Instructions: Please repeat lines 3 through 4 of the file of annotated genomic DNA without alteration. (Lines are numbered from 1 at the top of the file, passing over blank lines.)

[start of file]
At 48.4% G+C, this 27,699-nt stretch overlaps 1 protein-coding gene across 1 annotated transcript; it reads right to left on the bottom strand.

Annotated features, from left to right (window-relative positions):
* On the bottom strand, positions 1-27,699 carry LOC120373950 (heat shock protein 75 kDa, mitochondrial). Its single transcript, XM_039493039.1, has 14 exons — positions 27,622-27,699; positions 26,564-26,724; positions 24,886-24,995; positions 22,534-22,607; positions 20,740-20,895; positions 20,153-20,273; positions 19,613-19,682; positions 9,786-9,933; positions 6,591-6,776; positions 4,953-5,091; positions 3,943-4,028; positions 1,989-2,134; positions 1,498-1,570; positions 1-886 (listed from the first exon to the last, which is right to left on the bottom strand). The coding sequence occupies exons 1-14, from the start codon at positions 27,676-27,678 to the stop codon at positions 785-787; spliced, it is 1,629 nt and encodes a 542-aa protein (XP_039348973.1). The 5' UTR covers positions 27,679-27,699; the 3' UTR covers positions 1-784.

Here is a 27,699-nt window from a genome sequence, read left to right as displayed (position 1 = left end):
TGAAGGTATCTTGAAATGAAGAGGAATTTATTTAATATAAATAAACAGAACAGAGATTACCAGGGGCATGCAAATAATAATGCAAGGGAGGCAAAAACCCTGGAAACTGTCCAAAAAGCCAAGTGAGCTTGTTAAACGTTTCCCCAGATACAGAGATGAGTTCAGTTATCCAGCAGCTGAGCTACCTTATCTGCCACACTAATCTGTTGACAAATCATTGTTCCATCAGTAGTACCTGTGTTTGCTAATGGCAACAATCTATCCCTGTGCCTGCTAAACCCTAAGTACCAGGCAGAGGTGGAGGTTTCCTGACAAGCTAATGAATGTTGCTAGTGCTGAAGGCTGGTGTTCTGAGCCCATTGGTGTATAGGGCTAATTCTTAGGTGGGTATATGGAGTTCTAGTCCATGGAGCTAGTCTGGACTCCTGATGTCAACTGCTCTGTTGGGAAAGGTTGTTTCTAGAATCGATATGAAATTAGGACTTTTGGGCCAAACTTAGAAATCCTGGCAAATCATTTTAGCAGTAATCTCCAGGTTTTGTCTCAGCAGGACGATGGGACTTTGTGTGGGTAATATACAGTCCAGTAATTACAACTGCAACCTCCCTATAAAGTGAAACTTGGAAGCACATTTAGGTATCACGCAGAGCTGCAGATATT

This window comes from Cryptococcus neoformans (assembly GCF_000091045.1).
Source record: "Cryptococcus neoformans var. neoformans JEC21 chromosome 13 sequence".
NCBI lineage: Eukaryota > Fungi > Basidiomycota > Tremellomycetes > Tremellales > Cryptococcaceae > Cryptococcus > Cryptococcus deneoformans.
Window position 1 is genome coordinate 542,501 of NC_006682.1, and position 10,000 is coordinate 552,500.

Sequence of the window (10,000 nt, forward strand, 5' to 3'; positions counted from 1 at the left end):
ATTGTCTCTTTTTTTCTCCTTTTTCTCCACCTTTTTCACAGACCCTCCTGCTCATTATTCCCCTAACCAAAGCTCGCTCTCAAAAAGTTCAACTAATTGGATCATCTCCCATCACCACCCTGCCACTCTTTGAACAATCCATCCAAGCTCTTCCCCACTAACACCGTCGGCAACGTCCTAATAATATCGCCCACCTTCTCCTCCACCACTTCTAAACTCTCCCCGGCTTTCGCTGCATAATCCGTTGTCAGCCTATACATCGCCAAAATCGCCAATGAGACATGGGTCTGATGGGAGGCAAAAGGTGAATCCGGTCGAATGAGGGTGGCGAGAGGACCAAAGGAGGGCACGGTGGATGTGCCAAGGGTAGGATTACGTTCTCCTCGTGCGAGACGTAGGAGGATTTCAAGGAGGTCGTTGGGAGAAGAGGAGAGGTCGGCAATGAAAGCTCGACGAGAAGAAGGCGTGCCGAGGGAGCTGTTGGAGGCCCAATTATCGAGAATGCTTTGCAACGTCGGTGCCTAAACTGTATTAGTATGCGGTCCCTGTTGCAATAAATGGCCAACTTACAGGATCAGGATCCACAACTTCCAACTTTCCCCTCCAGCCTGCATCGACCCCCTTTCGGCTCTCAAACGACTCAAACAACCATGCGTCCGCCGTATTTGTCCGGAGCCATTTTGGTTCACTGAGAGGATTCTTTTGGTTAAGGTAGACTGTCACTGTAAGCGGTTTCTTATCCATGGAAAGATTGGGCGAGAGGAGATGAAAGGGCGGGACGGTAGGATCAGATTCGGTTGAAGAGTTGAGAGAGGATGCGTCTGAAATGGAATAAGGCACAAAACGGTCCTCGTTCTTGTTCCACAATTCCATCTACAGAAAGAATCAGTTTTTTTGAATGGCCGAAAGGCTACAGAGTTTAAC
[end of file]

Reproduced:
* On the bottom strand, positions 1-27,699 carry LOC120373950 (heat shock protein 75 kDa, mitochondrial). Its single transcript, XM_039493039.1, has 14 exons — positions 27,622-27,699; positions 26,564-26,724; positions 24,886-24,995; positions 22,534-22,607; positions 20,740-20,895; positions 20,153-20,273; positions 19,613-19,682; positions 9,786-9,933; positions 6,591-6,776; positions 4,953-5,091; positions 3,943-4,028; positions 1,989-2,134; positions 1,498-1,570; positions 1-886 (listed from the first exon to the last, which is right to left on the bottom strand). The coding sequence occupies exons 1-14, from the start codon at positions 27,676-27,678 to the stop codon at positions 785-787; spliced, it is 1,629 nt and encodes a 542-aa protein (XP_039348973.1). The 5' UTR covers positions 27,679-27,699; the 3' UTR covers positions 1-784.

Here is a 27,699-nt window from a genome sequence, read left to right as displayed (position 1 = left end):